Hypertonic saline resuscitation after emergent laparotomy and temporary abdominal closure

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Abstract

BACKGROUND

Our objective was to establish the safety of 3% hypertonic saline (HTS) resuscitation for trauma and acute care surgery patients undergoing emergent laparotomy and temporary abdominal closure (TAC) with the hypothesis that HTS administration would be associated with hyperosmolar hypercholoremic acidosis, lower resuscitation volumes, and higher fascial closure rates, without adversely affecting renal function.

METHODS

We performed a retrospective cohort analysis of 189 trauma and acute care surgery patients who underwent emergent laparotomy and TAC, comparing patients with normal baseline renal function who received 3% HTS at 30 mL/h (n = 36) to patients with standard resuscitation (n = 153) by baseline characteristics, resuscitation parameters, and outcomes including primary fascial closure and Kidney Disease: Improving Global Outcomes stages of acute kidney injury.

RESULTS

The HTS and standard resuscitation groups had similar baseline illness severity and organ dysfunction, though HTS patients had lower serum creatinine at initial laparotomy (1.2 mg/dL vs. 1.4 mg/dL; p = 0.078). Forty-eight hours after TAC, HTS patients had significantly higher serum sodium (145.8 mEq/L vs. 142.2 mEq/L, p < 0.001), chloride (111.8 mEq/L vs. 106.6 mEq/L, p < 0.001), and osmolarity (305.8 mOsm/kg vs. 299.4 mOsm/kg; p = 0.006), and significantly lower arterial pH (7.34 vs. 7.38; p = 0.011). The HTS patients had lower intravenous fluid (IVF) volumes within 48 hours of TAC (8.5 L vs. 11.8 L; p = 0.004). Serum creatinine, urine output, and kidney injury were similar between groups. Fascial closure was achieved for 92% of all HTS patients and 77% of all standard resuscitation patients (p = 0.063). Considering all 189 patients, higher IVF resuscitation volumes within 48 hours of TAC were associated with decreased odds of fascial closure (odds ratio, 0.90; 95% confidence interval, 0.83–0.97; p = 0.003).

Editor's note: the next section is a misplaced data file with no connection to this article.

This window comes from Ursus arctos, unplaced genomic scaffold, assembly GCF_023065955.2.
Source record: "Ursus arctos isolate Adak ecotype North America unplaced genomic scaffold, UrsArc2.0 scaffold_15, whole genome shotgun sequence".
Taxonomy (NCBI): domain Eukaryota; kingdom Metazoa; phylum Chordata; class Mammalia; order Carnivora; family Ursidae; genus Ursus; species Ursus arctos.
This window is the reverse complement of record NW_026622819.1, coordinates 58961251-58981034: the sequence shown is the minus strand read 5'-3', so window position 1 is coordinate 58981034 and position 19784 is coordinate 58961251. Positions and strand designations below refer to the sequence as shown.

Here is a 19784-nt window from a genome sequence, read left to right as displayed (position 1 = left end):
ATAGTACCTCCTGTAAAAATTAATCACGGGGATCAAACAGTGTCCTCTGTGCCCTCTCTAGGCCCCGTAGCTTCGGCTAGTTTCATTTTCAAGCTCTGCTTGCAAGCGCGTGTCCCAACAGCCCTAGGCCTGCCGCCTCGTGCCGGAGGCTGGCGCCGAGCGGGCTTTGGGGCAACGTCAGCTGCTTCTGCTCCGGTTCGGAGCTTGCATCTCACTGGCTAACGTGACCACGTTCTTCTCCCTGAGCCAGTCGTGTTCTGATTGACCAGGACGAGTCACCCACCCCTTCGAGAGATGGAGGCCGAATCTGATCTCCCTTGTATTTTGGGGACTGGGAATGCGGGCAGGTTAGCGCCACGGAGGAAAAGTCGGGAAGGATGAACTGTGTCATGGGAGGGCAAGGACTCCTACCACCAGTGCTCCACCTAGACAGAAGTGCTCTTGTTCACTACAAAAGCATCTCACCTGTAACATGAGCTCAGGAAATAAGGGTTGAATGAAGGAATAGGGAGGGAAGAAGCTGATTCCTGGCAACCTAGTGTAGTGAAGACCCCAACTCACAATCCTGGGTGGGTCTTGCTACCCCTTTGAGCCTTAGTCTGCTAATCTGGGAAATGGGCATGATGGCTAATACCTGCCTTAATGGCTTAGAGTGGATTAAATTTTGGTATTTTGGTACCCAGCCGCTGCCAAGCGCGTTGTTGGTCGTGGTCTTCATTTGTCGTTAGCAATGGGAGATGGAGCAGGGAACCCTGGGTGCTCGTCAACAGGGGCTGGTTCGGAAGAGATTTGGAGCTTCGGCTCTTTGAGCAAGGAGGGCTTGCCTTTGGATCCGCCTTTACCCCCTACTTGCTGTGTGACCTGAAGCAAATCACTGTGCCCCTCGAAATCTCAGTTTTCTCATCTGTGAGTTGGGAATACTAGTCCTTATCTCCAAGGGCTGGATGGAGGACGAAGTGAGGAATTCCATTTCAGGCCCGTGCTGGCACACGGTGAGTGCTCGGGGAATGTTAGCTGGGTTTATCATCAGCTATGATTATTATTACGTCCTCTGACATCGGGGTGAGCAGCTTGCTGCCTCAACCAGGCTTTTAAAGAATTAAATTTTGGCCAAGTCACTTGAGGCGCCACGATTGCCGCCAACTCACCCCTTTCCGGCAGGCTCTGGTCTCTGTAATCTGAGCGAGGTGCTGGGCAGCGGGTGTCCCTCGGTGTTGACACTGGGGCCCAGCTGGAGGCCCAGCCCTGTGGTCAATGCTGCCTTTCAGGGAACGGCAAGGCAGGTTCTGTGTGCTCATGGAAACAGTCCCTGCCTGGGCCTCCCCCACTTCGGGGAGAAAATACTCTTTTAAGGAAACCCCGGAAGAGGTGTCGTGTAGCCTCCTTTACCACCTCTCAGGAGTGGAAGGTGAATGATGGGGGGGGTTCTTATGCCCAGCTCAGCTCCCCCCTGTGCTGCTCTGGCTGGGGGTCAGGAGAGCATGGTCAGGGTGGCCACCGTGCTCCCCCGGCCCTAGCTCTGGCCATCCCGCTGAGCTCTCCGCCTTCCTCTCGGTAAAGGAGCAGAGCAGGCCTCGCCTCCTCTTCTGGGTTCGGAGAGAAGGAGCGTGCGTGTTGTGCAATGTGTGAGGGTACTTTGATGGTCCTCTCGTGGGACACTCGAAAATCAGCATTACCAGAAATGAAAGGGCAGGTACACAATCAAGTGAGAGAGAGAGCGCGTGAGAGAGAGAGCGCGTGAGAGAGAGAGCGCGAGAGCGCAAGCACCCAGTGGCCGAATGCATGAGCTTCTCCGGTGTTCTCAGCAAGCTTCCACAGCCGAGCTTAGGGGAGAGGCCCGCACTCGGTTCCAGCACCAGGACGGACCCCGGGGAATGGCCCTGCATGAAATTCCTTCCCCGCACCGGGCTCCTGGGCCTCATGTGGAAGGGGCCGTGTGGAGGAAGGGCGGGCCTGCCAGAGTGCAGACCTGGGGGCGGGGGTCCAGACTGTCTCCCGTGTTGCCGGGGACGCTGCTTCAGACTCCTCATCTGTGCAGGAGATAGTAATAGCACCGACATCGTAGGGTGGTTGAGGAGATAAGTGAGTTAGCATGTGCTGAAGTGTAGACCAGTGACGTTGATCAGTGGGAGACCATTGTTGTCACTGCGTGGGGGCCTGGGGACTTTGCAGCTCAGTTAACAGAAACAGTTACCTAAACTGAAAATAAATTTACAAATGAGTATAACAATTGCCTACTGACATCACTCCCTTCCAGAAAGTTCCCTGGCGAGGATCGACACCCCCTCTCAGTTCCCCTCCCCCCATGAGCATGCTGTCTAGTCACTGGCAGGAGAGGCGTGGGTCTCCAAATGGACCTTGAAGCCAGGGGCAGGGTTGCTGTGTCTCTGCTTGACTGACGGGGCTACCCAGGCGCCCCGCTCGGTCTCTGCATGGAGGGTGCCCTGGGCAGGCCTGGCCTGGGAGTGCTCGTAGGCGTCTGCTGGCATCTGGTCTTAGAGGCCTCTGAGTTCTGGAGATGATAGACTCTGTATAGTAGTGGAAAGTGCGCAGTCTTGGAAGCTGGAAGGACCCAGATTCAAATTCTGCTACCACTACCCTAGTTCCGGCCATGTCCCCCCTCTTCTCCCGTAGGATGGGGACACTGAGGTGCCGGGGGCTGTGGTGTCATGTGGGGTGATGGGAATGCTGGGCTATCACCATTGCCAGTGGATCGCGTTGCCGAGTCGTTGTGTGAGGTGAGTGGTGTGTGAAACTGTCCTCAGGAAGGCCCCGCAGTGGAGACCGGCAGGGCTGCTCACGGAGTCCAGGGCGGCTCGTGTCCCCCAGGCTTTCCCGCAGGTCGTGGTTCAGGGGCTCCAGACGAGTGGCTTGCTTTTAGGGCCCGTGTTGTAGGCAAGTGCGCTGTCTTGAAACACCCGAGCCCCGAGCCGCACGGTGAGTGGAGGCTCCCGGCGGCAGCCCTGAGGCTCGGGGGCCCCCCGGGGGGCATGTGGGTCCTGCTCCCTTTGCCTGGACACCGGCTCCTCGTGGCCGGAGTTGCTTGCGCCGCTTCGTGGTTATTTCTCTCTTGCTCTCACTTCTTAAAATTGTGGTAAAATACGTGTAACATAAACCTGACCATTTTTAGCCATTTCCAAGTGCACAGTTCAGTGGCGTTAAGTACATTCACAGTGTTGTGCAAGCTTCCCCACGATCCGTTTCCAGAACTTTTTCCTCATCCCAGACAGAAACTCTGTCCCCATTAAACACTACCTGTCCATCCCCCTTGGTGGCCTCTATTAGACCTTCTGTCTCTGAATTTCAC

CONCLUSION

Hypertonic saline resuscitation was associated with the development of a hypernatremic, hyperchloremic, hyperosmolar acidosis, and lower total IVF resuscitation volumes, without adversely affecting renal function. These findings may not be generalizable to patients with baseline renal dysfunction and susceptibility to hyperchloremic acidosis-induced kidney injury.

Level of Evidence

Prognostic study, level II.

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